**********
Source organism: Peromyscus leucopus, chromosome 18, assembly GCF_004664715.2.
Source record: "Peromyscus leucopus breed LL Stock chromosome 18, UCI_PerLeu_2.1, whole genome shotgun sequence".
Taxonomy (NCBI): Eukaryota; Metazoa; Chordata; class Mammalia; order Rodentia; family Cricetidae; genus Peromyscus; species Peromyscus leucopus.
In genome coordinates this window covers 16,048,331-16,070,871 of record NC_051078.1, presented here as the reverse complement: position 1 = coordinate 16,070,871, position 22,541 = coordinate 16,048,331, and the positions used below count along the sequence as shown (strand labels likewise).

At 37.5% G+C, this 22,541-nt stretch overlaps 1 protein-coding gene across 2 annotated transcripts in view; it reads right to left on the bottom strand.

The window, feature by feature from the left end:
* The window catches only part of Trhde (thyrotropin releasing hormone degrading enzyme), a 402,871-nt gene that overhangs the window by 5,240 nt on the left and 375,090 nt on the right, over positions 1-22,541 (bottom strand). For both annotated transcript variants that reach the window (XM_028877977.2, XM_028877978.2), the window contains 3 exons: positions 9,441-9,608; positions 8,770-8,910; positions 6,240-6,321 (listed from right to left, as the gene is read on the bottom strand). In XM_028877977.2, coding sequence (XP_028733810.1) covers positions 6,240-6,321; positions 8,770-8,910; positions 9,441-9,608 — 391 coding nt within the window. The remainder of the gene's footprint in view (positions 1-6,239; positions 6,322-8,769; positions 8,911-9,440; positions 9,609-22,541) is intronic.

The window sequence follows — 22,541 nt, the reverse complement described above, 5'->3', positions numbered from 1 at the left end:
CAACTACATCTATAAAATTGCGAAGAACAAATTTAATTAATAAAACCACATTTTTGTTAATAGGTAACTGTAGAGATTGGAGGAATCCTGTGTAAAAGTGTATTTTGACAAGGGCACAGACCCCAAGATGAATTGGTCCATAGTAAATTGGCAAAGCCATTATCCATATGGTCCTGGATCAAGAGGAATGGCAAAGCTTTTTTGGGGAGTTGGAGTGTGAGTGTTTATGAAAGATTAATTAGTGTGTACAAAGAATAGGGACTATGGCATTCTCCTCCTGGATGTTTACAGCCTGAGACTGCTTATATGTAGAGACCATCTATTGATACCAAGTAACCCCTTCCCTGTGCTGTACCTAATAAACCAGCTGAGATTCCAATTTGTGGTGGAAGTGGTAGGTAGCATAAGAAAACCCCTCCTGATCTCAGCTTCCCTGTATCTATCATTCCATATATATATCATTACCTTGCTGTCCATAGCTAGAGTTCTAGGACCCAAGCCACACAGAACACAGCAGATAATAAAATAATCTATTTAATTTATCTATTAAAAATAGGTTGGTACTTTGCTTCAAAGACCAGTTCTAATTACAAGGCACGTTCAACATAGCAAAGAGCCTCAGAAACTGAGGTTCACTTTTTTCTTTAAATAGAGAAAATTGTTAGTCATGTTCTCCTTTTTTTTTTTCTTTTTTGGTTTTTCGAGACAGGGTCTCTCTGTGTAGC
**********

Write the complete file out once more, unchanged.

Source organism: Peromyscus leucopus, chromosome 18, assembly GCF_004664715.2.
Source record: "Peromyscus leucopus breed LL Stock chromosome 18, UCI_PerLeu_2.1, whole genome shotgun sequence".
Taxonomy (NCBI): Eukaryota; Metazoa; Chordata; class Mammalia; order Rodentia; family Cricetidae; genus Peromyscus; species Peromyscus leucopus.
In genome coordinates this window covers 16,048,331-16,070,871 of record NC_051078.1, presented here as the reverse complement: position 1 = coordinate 16,070,871, position 22,541 = coordinate 16,048,331, and the positions used below count along the sequence as shown (strand labels likewise).

At 37.5% G+C, this 22,541-nt stretch overlaps 1 protein-coding gene across 2 annotated transcripts in view; it reads right to left on the bottom strand.

The window, feature by feature from the left end:
* The window catches only part of Trhde (thyrotropin releasing hormone degrading enzyme), a 402,871-nt gene that overhangs the window by 5,240 nt on the left and 375,090 nt on the right, over positions 1-22,541 (bottom strand). For both annotated transcript variants that reach the window (XM_028877977.2, XM_028877978.2), the window contains 3 exons: positions 9,441-9,608; positions 8,770-8,910; positions 6,240-6,321 (listed from right to left, as the gene is read on the bottom strand). In XM_028877977.2, coding sequence (XP_028733810.1) covers positions 6,240-6,321; positions 8,770-8,910; positions 9,441-9,608 — 391 coding nt within the window. The remainder of the gene's footprint in view (positions 1-6,239; positions 6,322-8,769; positions 8,911-9,440; positions 9,609-22,541) is intronic.

The window sequence follows — 22,541 nt, the reverse complement described above, 5'->3', positions numbered from 1 at the left end:
CAACTACATCTATAAAATTGCGAAGAACAAATTTAATTAATAAAACCACATTTTTGTTAATAGGTAACTGTAGAGATTGGAGGAATCCTGTGTAAAAGTGTATTTTGACAAGGGCACAGACCCCAAGATGAATTGGTCCATAGTAAATTGGCAAAGCCATTATCCATATGGTCCTGGATCAAGAGGAATGGCAAAGCTTTTTTGGGGAGTTGGAGTGTGAGTGTTTATGAAAGATTAATTAGTGTGTACAAAGAATAGGGACTATGGCATTCTCCTCCTGGATGTTTACAGCCTGAGACTGCTTATATGTAGAGACCATCTATTGATACCAAGTAACCCCTTCCCTGTGCTGTACCTAATAAACCAGCTGAGATTCCAATTTGTGGTGGAAGTGGTAGGTAGCATAAGAAAACCCCTCCTGATCTCAGCTTCCCTGTATCTATCATTCCATATATATATCATTACCTTGCTGTCCATAGCTAGAGTTCTAGGACCCAAGCCACACAGAACACAGCAGATAATAAAATAATCTATTTAATTTATCTATTAAAAATAGGTTGGTACTTTGCTTCAAAGACCAGTTCTAATTACAAGGCACGTTCAACATAGCAAAGAGCCTCAGAAACTGAGGTTCACTTTTTTCTTTAAATAGAGAAAATTGTTAGTCATGTTCTCCTTTTTTTTTTTCTTTTTTGGTTTTTCGAGACAGGGTCTCTCTGTGTAGC